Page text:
I followed on in another car and negotiated the check point on my own. The indignity of the residents of Bethlehem was all too plain as I waited in line behind a queue of Palestinians.

Through the checkpoint I was back for lunch at 12-30 and in time to get on the bus at 1-15 for Hebron.

To Hebron - a Peace-making Presence

An ancient city that claims to be the location for the tomb of Abraham, Isaac, Jacob and Rebekkah. It is a big city on the West Bank, accessible only on a 'settler road'. Those are the roads closed to Palestinians and open only to cars with an Israeli number plate, officially licensed minibuses and coaches like ours.

Our visit started with a troubled charity facing a very uncertain future.

Where are the rights and wrongs? Their appeal to us was to publicise their plight. Do we know enough to do so? Who can investigate? Does this kind of thing make it to our news? If not, why not?

We met members of the Christain peacemaking team, one of whom knew a predecessor of mine long ago. A Quaker, he told of us the World Council of Churches' Ecumenical Accopaniment Programme. That is another initiative that simply sends Christians to be alongside people on the West Bank and in other trouble spots. Being simply 'a presence' there often made all the difference.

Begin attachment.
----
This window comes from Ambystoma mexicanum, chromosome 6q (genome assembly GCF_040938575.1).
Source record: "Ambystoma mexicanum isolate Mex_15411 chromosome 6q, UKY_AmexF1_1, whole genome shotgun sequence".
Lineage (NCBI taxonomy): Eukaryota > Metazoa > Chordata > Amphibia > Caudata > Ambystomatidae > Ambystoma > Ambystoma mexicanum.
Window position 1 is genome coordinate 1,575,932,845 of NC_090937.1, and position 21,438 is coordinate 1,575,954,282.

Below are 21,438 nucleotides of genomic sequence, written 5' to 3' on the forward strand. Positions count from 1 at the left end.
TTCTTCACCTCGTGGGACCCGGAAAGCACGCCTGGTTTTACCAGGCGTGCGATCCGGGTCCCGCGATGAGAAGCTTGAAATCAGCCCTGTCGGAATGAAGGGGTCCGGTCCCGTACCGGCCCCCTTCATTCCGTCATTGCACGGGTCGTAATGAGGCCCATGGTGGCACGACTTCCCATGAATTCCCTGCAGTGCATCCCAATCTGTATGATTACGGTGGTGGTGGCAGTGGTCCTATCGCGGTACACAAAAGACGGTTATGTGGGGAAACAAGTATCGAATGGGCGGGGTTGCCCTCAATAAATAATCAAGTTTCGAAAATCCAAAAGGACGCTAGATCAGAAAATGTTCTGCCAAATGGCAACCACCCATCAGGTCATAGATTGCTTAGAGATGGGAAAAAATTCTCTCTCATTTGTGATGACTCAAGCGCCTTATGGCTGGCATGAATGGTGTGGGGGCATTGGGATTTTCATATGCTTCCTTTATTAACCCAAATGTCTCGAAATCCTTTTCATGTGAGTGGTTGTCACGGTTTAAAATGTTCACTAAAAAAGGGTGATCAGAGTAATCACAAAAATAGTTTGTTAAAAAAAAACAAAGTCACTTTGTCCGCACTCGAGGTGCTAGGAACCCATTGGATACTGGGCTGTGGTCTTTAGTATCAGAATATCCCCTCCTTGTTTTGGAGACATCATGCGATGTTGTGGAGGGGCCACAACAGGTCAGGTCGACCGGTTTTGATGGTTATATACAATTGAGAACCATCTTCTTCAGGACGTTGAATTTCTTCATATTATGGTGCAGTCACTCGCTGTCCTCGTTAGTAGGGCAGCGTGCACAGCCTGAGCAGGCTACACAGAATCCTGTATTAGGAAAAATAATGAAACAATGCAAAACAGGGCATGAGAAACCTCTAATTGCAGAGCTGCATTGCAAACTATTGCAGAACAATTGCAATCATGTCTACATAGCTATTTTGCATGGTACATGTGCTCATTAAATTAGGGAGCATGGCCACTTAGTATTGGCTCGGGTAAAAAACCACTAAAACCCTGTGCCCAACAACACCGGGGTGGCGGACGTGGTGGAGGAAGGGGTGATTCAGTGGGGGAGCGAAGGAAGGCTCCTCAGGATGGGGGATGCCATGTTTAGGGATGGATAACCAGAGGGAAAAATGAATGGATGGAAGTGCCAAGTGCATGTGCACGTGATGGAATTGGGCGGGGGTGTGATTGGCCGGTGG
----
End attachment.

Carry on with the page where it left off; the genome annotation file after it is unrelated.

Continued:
In Hebron, their work is simply to be a presence in the old part of the city.

In the heart of the ancient city centre is a Jewish settler presence of 400 people. They are guarded by 2000 Israeli soldiers, with a massive number of road blocks. The settlers often harass children particularly of Palestinian families as they go to school. The Christian Peace Makers simply go along to the road blocks and accompany the children to school. That way they are a calming presence in the town.

They were invited into Hebron back in the early 1990's when an Israeli soldier attacked and machine gunned a group of Palestinians before himself being shot by other Israeli soldiers. The Hebron authorities invited the Christian Peace Maker team to come in and simply be a presence.